Thursday - Spend the morning fighting the brush and vines at your worksite and weeding out invasive species.  Begin devising a midnight snorkel trip.  Spend the afternoon getting to know locals and visit some of the island’s cities.  After Dinner, share in conversation with long-term volunteer, Jeff Chabot, discussing his life and the justice issues of the region. 

Friday - Wind down your work project.  Snorkel at some of the most beautiful beaches in the world.  Make sure your tent is still standing after a week of sleeping and camp life.  Go fishing in the afternoon.

Saturday - Wake up early and watch the sun rise over the island.  Take down camp and prepare for the ferry ride back to the airport and the receding winter of Minnesota.

Food, Lodging, and Travel:

The group will fly to the Charlotte Amalie where they will then taxi over to the island of St. Thomas.  You will spend the week camping in tents at Cinnamon Bay campground.  You will prepare all your meals at the campsite. At the site you will be driven around in a 12 passenger van.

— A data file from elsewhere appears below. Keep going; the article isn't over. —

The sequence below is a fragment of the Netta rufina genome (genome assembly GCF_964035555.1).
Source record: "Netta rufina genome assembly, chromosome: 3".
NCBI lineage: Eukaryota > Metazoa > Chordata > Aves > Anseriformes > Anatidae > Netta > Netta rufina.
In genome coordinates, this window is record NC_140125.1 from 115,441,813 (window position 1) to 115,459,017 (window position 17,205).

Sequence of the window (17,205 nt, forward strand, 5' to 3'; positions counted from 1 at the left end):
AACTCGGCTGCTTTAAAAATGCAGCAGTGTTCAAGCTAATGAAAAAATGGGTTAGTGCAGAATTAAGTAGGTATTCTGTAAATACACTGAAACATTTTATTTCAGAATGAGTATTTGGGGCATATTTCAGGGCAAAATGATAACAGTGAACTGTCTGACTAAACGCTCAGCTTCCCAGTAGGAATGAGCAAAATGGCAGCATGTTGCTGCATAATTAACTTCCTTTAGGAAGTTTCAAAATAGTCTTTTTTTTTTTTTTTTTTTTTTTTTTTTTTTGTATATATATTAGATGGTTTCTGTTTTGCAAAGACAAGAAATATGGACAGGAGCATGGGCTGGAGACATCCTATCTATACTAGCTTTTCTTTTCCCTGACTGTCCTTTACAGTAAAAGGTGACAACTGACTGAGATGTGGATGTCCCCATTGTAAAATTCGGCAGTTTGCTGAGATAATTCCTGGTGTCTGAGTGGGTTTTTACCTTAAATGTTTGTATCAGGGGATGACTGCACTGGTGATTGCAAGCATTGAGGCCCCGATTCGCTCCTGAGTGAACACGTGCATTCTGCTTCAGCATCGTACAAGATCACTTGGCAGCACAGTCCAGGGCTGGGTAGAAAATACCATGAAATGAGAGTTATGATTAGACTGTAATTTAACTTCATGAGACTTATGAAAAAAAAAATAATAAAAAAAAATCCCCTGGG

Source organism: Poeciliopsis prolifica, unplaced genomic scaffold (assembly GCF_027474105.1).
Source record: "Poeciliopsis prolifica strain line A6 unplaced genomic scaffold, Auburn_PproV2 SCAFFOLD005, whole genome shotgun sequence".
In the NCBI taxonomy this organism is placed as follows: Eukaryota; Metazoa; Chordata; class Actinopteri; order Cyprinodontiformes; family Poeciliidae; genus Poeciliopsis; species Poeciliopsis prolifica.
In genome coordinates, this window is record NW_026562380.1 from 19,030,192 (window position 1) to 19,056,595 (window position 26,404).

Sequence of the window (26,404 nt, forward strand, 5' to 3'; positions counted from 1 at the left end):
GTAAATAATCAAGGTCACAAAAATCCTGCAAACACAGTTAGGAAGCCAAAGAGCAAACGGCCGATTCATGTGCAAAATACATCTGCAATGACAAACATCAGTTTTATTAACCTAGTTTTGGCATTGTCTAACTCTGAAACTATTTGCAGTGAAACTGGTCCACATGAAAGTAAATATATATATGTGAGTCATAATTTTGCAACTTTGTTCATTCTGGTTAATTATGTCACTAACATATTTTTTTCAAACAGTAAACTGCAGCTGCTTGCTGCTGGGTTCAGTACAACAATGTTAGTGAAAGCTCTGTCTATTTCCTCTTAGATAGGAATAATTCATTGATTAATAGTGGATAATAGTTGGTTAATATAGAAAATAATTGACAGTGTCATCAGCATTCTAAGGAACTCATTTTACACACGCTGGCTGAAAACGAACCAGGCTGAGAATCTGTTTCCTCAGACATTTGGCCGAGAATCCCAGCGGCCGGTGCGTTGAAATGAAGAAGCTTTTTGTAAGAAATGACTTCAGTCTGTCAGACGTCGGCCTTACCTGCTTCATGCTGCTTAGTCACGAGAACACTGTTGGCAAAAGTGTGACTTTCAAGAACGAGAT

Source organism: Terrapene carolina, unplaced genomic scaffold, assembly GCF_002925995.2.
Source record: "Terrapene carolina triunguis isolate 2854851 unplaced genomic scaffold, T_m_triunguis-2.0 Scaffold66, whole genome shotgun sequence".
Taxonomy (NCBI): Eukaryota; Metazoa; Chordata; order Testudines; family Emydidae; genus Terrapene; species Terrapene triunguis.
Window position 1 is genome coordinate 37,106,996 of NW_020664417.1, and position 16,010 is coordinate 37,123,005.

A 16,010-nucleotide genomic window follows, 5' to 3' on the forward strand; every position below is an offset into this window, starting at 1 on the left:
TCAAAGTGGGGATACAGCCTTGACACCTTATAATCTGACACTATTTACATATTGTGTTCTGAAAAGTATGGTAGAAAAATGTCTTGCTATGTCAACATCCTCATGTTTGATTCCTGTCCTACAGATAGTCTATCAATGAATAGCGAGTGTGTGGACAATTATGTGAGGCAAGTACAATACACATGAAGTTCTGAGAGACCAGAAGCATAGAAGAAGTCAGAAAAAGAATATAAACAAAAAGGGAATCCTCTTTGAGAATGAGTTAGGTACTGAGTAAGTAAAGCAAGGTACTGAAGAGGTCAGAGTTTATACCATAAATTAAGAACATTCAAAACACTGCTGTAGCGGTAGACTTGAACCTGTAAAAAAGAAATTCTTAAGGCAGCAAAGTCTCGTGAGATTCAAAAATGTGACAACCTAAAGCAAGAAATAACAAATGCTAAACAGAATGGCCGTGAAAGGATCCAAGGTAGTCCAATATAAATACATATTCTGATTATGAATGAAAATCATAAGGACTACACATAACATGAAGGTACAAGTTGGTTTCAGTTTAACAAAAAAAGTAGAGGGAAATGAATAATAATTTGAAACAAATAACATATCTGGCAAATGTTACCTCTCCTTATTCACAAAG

The $1700 trip fee includes van rental, site transportation, lodging, work materials for the site, meals, and programmed group activities. Additional expenses not included in the program fee, include: spending money  for souvenirs as determined by the group agreement and food en route to site (~$30).

Student Reflection:

“The Virgin Islands trip is a knock-out.   The service work of recapturing sites of historic importance on the island was meaningful not only for the Friends of the Virgin Islands, but for me as an individual.  I also loved that this  is a camping trip.  You are cooking meals on primuses, sleeping in tents, counting the stars.  There is nothing to compare to hearing the waves of the rolling sea from your tent while you are falling asleep on the soft sand with your tentmates.  Finally, I learned a great deal about the issues of the Caribbean .  We explored issues of island sustainability, tourism and colonialism.       

Kirk Rose